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Why Does My Dog Snore? 9 Reasons Behind The No(i)se

Why Does My Dog Snore? 9 Reasons Behind The No(i)se

It is easy to assume why your dog snores if you have a Pug or a Frenchie. But, what if you have a dog that has no brachycephalic traits? What if your Collie or German Shepherd snores?

And, more importantly… what if they only recently started to snore?

This imposes the question: is everything alright with my dog?

There are 9 reasons why your dog snores. 

From anatomical innate issues to idiopathic enlargement of the nasal tissue – let’s find out why this sometimes quite annoying issue happens.

Maybe if you find out the reason, you can also find out how to fix it and help your dog and yourself have a calm and relaxing night.

Unless you have more than a snoring dog… maybe your dog prefers to chew his toy right next to your bed while you try to sleep.

Nothing is as loud as a chewing noise during the night.

Why Does My Dog Snore?

Snoring and chewing jokes aside, dogs that develop snoring issues without any anatomical predisposition for it should be examined. 

Something has changed in the way the air flows through the upper respiratory tract of your dog. That’s why snoring happens.

To be precise: snoring is the sound produced when airflow goes through narrow passageways and causes the surrounding tissue to vibrate.

People snore for the same reason as dogs. There is something that is making the passage through which the air flows narrower. The air has nowhere else to go but to hit the “obstruction” and make the snoring sound.

But, why does your dog snore?

Let’s see the possible reasons…

1. Brachycephalic Dogs

I will start with brachycephalic dog breeds right away because in most cases, these are the dogs that often have snoring issues.

Some of these dogs are quite famous, like Pugs, Bulldogs, Frenchies, etc.

They were all born with the same problem: their face is flat, their nose passages are short, and they have excessive upper-respiratory tract tissue.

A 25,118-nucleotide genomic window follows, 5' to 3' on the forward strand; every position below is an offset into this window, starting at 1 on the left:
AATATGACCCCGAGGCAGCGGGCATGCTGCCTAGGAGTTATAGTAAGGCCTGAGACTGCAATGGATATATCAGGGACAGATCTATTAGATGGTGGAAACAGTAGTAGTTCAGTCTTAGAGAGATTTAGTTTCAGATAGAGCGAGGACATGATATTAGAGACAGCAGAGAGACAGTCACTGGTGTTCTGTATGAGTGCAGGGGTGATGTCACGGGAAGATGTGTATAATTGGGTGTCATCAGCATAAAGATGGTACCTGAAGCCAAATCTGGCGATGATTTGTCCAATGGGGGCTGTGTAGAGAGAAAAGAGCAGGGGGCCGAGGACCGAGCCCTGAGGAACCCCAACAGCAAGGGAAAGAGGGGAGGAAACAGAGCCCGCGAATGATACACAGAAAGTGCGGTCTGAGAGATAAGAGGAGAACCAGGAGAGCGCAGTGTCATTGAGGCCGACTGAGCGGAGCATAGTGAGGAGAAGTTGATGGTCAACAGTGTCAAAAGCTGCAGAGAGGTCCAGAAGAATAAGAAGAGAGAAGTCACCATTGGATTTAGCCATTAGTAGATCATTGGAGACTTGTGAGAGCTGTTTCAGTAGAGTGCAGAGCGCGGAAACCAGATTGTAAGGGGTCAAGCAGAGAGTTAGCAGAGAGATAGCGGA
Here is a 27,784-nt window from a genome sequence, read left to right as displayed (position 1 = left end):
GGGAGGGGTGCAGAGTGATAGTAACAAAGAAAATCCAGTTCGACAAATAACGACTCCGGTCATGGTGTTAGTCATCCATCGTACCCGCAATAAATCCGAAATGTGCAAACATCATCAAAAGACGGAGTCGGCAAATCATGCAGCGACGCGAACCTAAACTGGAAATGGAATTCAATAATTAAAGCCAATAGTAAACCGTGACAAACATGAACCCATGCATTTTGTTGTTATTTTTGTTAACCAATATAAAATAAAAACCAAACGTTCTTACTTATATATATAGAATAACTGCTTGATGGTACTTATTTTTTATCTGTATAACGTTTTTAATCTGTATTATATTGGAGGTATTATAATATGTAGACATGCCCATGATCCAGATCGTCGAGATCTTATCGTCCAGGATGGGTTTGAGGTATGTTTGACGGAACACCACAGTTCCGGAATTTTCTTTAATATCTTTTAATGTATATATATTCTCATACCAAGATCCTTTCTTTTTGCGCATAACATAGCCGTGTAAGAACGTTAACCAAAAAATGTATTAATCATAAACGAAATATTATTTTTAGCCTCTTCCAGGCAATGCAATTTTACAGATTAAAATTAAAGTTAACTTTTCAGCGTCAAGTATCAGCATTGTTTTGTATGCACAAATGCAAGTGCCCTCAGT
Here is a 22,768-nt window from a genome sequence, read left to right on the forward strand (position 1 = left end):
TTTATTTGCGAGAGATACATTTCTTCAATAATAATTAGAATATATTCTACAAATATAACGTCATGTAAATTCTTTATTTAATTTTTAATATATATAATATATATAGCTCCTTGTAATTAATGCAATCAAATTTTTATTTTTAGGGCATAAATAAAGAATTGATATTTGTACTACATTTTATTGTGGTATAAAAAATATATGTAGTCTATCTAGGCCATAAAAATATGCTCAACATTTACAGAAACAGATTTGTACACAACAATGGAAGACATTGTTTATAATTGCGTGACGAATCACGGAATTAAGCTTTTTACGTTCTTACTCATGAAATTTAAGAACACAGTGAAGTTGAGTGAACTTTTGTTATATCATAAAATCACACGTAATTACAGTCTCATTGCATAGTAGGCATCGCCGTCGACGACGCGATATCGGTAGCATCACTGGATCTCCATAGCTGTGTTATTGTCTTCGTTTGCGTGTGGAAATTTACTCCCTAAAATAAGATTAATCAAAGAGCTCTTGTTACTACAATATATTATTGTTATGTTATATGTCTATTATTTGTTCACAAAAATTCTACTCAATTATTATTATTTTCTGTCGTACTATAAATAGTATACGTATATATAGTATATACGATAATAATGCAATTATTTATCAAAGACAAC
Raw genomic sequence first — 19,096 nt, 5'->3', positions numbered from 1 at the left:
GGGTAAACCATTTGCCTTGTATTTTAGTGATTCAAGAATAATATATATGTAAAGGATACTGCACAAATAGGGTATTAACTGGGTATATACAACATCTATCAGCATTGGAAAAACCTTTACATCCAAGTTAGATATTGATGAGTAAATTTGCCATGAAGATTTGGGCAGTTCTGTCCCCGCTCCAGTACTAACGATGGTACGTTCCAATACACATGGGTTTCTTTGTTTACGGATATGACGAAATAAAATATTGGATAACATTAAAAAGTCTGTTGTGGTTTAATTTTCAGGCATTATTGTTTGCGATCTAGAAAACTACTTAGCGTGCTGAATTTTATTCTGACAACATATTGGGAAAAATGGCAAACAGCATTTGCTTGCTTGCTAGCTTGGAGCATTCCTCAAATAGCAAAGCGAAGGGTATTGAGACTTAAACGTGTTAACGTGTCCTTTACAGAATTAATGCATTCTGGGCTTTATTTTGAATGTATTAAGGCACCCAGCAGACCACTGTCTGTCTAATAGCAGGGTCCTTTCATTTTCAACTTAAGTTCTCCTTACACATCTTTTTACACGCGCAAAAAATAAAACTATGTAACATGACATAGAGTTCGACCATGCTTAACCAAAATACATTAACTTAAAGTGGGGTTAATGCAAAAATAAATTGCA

All of these cause the same problem that we are talking about – snoring. However, depending on how flat the face is, or how much excess tissue they have that covers the larynx, consequential breathing problems differ from dog to dog.

This means not all brachycephalic dogs have to snore. Some have breathing problems during the day as well; others, like Frenchies, snort a lot, and have other similar issues.

2. Sleeping Position

Let’s be honest… we can also produce snoring sounds when we are too tired, sick, or when we choose a sleeping position that restricts the airflow.

It is the same with dogs – specific sleeping positions can cause them to snore. What happens is that the nasopharyngeal tissue and tongue temporarily (while in this position) obstruct the air passageway.

The product is snoring sounds that can be more or less loud. 

This can happen to all dogs, no matter the breed, age, tiredness, or health condition. It is more common in dogs with a shorter nose and health issues, but this is not a rule.

What do you do? Turn your doggy on its side.

3. Overweight Dogs

In my personal opinion, dogs should not be overweight no matter how cute some people might think they look. Even fluffy dogs that we are used to seeing as being overweight is bad, like a trend that happened a few years ago called fat Corgi.

Overweight dogs can develop many health problems – not just the snoring issue.

But, yes… snoring is also one of them. This happens because the fat tissue around the dog’s neck makes pressure on the airways and restricts the airflow.

The same thing happens – the dog snores.

What do you do? Your doggo needs to go on an eat-less and eat-healthier diet.

Read Next: 8 Week Old Puppy Breathing Fast While Sleeping

4. Inflammation

If your dog suffers from a bacterial or viral inflammation of the upper respiratory tract tissue, the outcome of the “fight” between the cells of the dog’s immune system and the bacteria or virus is swelling of the mentioned tissue.

It is a normal process that happens in every inflammation all around the body. Other signs of inflammation include: